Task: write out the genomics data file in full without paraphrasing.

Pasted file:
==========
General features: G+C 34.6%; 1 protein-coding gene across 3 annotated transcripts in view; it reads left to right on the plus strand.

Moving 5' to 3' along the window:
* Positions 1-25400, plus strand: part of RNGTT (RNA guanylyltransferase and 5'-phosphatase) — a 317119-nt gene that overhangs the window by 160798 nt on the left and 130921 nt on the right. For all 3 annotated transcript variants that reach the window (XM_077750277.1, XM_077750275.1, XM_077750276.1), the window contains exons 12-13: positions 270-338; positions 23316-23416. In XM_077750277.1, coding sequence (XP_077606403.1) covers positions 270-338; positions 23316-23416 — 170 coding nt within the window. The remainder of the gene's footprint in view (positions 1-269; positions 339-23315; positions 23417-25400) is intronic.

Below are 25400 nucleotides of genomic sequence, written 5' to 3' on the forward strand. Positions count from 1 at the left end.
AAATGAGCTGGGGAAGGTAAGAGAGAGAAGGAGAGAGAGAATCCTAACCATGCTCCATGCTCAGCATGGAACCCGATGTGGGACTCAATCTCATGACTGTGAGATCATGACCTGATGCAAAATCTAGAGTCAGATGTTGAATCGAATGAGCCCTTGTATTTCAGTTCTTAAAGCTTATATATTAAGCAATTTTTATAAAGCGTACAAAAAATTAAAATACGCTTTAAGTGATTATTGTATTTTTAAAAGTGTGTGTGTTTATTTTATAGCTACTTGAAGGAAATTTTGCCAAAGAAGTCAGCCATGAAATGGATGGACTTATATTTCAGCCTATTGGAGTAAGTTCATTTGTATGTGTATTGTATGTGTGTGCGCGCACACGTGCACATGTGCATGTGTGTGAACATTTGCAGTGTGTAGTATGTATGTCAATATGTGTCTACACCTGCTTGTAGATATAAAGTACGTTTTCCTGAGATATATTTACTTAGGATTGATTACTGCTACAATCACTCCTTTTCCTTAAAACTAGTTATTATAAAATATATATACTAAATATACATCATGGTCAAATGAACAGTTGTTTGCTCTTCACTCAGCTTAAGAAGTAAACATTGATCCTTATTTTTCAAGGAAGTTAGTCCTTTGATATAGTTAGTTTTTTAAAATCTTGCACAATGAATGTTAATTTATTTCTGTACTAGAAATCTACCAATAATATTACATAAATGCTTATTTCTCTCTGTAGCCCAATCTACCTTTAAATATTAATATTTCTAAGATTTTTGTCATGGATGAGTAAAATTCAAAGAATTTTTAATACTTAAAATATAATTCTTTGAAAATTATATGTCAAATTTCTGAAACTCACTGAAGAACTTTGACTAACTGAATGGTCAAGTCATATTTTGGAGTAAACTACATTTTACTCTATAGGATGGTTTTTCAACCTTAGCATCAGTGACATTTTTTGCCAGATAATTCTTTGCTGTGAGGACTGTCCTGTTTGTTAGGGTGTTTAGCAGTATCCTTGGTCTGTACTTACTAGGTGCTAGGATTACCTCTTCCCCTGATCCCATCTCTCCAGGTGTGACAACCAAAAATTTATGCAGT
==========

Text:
General features: G+C 34.6%; 1 protein-coding gene across 3 annotated transcripts in view; it reads left to right on the plus strand.

Moving 5' to 3' along the window:
* Positions 1-25400, plus strand: part of RNGTT (RNA guanylyltransferase and 5'-phosphatase) — a 317119-nt gene that overhangs the window by 160798 nt on the left and 130921 nt on the right. For all 3 annotated transcript variants that reach the window (XM_077750277.1, XM_077750275.1, XM_077750276.1), the window contains exons 12-13: positions 270-338; positions 23316-23416. In XM_077750277.1, coding sequence (XP_077606403.1) covers positions 270-338; positions 23316-23416 — 170 coding nt within the window. The remainder of the gene's footprint in view (positions 1-269; positions 339-23315; positions 23417-25400) is intronic.

Below are 25400 nucleotides of genomic sequence, written 5' to 3' on the forward strand. Positions count from 1 at the left end.
AAATGAGCTGGGGAAGGTAAGAGAGAGAAGGAGAGAGAGAATCCTAACCATGCTCCATGCTCAGCATGGAACCCGATGTGGGACTCAATCTCATGACTGTGAGATCATGACCTGATGCAAAATCTAGAGTCAGATGTTGAATCGAATGAGCCCTTGTATTTCAGTTCTTAAAGCTTATATATTAAGCAATTTTTATAAAGCGTACAAAAAATTAAAATACGCTTTAAGTGATTATTGTATTTTTAAAAGTGTGTGTGTTTATTTTATAGCTACTTGAAGGAAATTTTGCCAAAGAAGTCAGCCATGAAATGGATGGACTTATATTTCAGCCTATTGGAGTAAGTTCATTTGTATGTGTATTGTATGTGTGTGCGCGCACACGTGCACATGTGCATGTGTGTGAACATTTGCAGTGTGTAGTATGTATGTCAATATGTGTCTACACCTGCTTGTAGATATAAAGTACGTTTTCCTGAGATATATTTACTTAGGATTGATTACTGCTACAATCACTCCTTTTCCTTAAAACTAGTTATTATAAAATATATATACTAAATATACATCATGGTCAAATGAACAGTTGTTTGCTCTTCACTCAGCTTAAGAAGTAAACATTGATCCTTATTTTTCAAGGAAGTTAGTCCTTTGATATAGTTAGTTTTTTAAAATCTTGCACAATGAATGTTAATTTATTTCTGTACTAGAAATCTACCAATAATATTACATAAATGCTTATTTCTCTCTGTAGCCCAATCTACCTTTAAATATTAATATTTCTAAGATTTTTGTCATGGATGAGTAAAATTCAAAGAATTTTTAATACTTAAAATATAATTCTTTGAAAATTATATGTCAAATTTCTGAAACTCACTGAAGAACTTTGACTAACTGAATGGTCAAGTCATATTTTGGAGTAAACTACATTTTACTCTATAGGATGGTTTTTCAACCTTAGCATCAGTGACATTTTTTGCCAGATAATTCTTTGCTGTGAGGACTGTCCTGTTTGTTAGGGTGTTTAGCAGTATCCTTGGTCTGTACTTACTAGGTGCTAGGATTACCTCTTCCCCTGATCCCATCTCTCCAGGTGTGACAACCAAAAATTTATGCAGT